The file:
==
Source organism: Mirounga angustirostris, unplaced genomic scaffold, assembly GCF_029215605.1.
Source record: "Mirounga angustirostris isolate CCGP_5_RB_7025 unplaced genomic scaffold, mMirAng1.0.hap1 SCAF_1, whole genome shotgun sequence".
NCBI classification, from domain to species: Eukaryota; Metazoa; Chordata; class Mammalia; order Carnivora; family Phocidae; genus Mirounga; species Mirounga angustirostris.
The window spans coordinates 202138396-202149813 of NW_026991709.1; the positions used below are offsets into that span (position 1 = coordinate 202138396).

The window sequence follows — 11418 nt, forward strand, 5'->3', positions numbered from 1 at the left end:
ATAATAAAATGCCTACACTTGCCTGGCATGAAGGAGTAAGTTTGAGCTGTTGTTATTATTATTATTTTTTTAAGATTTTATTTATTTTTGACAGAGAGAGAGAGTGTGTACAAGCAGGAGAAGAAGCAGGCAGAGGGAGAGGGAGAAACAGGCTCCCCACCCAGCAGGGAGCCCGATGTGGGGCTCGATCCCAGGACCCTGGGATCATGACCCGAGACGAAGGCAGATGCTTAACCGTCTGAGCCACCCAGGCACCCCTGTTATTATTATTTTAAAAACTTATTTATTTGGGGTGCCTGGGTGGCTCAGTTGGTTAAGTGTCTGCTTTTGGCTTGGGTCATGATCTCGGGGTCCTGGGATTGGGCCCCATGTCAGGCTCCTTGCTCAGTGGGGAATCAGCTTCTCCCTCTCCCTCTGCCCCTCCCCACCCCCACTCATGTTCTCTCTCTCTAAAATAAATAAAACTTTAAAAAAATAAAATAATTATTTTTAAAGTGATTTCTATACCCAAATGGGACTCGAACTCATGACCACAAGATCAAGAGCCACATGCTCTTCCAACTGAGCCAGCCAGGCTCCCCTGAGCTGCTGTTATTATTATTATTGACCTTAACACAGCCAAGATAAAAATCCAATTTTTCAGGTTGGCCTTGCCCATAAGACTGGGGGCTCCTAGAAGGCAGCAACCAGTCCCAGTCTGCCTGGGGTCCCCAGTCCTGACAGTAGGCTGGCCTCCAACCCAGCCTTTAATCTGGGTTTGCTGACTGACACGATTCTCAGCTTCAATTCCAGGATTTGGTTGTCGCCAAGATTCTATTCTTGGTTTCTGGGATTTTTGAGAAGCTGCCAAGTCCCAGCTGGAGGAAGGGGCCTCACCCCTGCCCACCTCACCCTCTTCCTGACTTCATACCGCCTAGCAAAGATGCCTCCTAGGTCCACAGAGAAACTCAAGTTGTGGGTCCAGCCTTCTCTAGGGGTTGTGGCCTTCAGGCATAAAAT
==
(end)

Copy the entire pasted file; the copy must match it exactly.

Source organism: Mirounga angustirostris, unplaced genomic scaffold, assembly GCF_029215605.1.
Source record: "Mirounga angustirostris isolate CCGP_5_RB_7025 unplaced genomic scaffold, mMirAng1.0.hap1 SCAF_1, whole genome shotgun sequence".
NCBI classification, from domain to species: Eukaryota; Metazoa; Chordata; class Mammalia; order Carnivora; family Phocidae; genus Mirounga; species Mirounga angustirostris.
The window spans coordinates 202138396-202149813 of NW_026991709.1; the positions used below are offsets into that span (position 1 = coordinate 202138396).

The window sequence follows — 11418 nt, forward strand, 5'->3', positions numbered from 1 at the left end:
ATAATAAAATGCCTACACTTGCCTGGCATGAAGGAGTAAGTTTGAGCTGTTGTTATTATTATTATTTTTTTAAGATTTTATTTATTTTTGACAGAGAGAGAGAGTGTGTACAAGCAGGAGAAGAAGCAGGCAGAGGGAGAGGGAGAAACAGGCTCCCCACCCAGCAGGGAGCCCGATGTGGGGCTCGATCCCAGGACCCTGGGATCATGACCCGAGACGAAGGCAGATGCTTAACCGTCTGAGCCACCCAGGCACCCCTGTTATTATTATTTTAAAAACTTATTTATTTGGGGTGCCTGGGTGGCTCAGTTGGTTAAGTGTCTGCTTTTGGCTTGGGTCATGATCTCGGGGTCCTGGGATTGGGCCCCATGTCAGGCTCCTTGCTCAGTGGGGAATCAGCTTCTCCCTCTCCCTCTGCCCCTCCCCACCCCCACTCATGTTCTCTCTCTCTAAAATAAATAAAACTTTAAAAAAATAAAATAATTATTTTTAAAGTGATTTCTATACCCAAATGGGACTCGAACTCATGACCACAAGATCAAGAGCCACATGCTCTTCCAACTGAGCCAGCCAGGCTCCCCTGAGCTGCTGTTATTATTATTATTGACCTTAACACAGCCAAGATAAAAATCCAATTTTTCAGGTTGGCCTTGCCCATAAGACTGGGGGCTCCTAGAAGGCAGCAACCAGTCCCAGTCTGCCTGGGGTCCCCAGTCCTGACAGTAGGCTGGCCTCCAACCCAGCCTTTAATCTGGGTTTGCTGACTGACACGATTCTCAGCTTCAATTCCAGGATTTGGTTGTCGCCAAGATTCTATTCTTGGTTTCTGGGATTTTTGAGAAGCTGCCAAGTCCCAGCTGGAGGAAGGGGCCTCACCCCTGCCCACCTCACCCTCTTCCTGACTTCATACCGCCTAGCAAAGATGCCTCCTAGGTCCACAGAGAAACTCAAGTTGTGGGTCCAGCCTTCTCTAGGGGTTGTGGCCTTCAGGCATAAAAT